Cheap, Generic 'Biologics' on the Way?

Congress Considers Allowing Companies to Make Low-Cost Copies of Drugs Like Insulin

From the WebMD Archives

March 8, 2007 -- High-cost drugs like insulin and new-generation rheumatoid arthritis medications could soon become a lot cheaper. That is, if Congress can succeed in finding a way to approve them as generics.

The issue could affect a wide range of high-priced drugs and vaccines that are called "biologics" because they’re produced by living cells under controlled conditions.

Insulin, a widely-prescribed biologic used by millions of people with diabetes, can cost patients $1,500 per year. Some newer biologics used to treat cancer can cost close to $50,000 per year. Rituxan, a biologic that targets immune cells and treats rheumatoid arthritis and non-Hodgkin's lymphoma, can cost more than $10,000 per treatment course.

But the FDA has no standard for proving lower-cost generic versions of biologics equivalent to the parent drugs. That has kept them off the U.S. market.

Consumer groups and businesses are now calling for a standard that would let generic companies gain government approval of copies once a brand-name biologic’s patent expires. Such a standard, they say, could save billions in health costs.

"This is our single fastest growing category of health costs, and the trend is simply not sustainable," Sid Banwart, a Caterpillar Inc. vice president, told a Senate hearing Thursday.

He said the company has spent $150 million on prescription benefits last year and that spending on biologics went up 45% since 2001.


Complex Copying

Generic drugs can cost half of their identical brand-name "parents," and insurers, employers, and patients credit them with savings billions in health costs each year. The copies are made by mimicking chemical active ingredients in a laboratory.

But biologics contain active molecules far larger and more complex than those in existing generics. Those molecules can’t be precisely copied synthetically, and brand-name drugmakers closely guard information about the delicate and complicated biological reactions needed to produce them biologically.

Brand-name drugmakers maintain that the uncertainty makes generic biologics inherently unreliable and potentially unsafe. They want Congress to bar biologic generics from FDA rules that let drug companies make them without putting them through expensive human clinical studies.

"[Generic] biologics can be shown to be similar, but never identical, to an innovator," said Jay P. Siegel, MD, president of biotechnology, immunology, and oncology research and development at Johnson & Johnson, one of the world’s largest manufacturers of biologics.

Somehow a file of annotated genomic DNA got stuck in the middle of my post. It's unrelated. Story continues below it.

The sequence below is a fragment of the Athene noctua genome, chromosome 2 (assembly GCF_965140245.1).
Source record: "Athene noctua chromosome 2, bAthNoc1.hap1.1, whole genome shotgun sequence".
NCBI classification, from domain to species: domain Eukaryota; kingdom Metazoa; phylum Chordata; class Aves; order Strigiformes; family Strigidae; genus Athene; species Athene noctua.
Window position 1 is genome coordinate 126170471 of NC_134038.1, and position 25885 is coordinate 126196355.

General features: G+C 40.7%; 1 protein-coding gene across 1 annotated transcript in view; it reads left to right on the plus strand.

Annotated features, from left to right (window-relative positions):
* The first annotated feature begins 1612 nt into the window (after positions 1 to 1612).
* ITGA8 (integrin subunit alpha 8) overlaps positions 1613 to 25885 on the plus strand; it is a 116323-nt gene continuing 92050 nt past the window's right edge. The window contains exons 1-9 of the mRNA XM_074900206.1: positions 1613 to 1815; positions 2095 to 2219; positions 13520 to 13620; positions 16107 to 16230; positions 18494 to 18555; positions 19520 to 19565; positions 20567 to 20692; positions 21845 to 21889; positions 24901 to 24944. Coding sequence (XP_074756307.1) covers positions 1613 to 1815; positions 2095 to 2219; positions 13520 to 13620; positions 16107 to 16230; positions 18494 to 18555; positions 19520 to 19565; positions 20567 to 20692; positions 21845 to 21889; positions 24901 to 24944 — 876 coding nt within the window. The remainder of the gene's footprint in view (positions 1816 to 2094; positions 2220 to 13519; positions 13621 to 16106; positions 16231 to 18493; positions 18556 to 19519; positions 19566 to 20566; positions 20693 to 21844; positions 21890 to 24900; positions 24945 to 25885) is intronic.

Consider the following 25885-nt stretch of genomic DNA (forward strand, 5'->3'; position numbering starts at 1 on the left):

"You can’t just take a molecule that has never been in people ... then all of the sudden market it to thousands of people. It’s too risky," he said.

Generic Companies: We Can Do It

Generic manufacturers, meanwhile, say technology now allows them to backtrack from a biologic’s ingredients and closely approximate its molecular structure. They accuse brand-name companies of stonewalling for fear of losing billions in revenues.

"The science is here and has been for over a decade," said Ajaz S. Hussain, vice president for biopharmaceutical development at Sandoz, a generic company owned by Novartis.

Complex as a 'Skyscraper'

A bill introduced last month would give the FDA the power for fast-track approval of generic biologics on a case-by-case basis, as long as companies can show they are essentially equivalent to the brand-name parent.

"The science supports an abbreviated pathway for [generic] biologics," said Sen. Hillary Rodham Clinton, D-N.Y., one of several sponsors of the bill. "We are finally at a place where we are debating how, not if."

Meanwhile, several key Republicans said the bill does not do enough to ensure the safety and effectiveness of highly complex biologic drugs.

Wyoming Sen. Mike Enzi, the senior Republican on the Senate Health, Education, Labor, and Pensions Committee, said if traditional drugs are as complex as a house, biologics were more akin to "a skyscraper."

"One girder out of place could cause the entire structure to fall," he said.

WebMD Health News Reviewed by Louise Chang, MD on March 08, 2007


SOURCES: Sid Banwart, vice president of human services, Caterpillar Inc. Jay P. Siegel, MD, president of biotechnology, immunology, and oncology research and development, Johnson & Johnson. Ajaz S. Hussain, vice president for biopharmaceutical development, Sandoz. Sen. Hillary Rodham Clinton, D-N.Y. Sen. Mike Enzi, R-Wyo.

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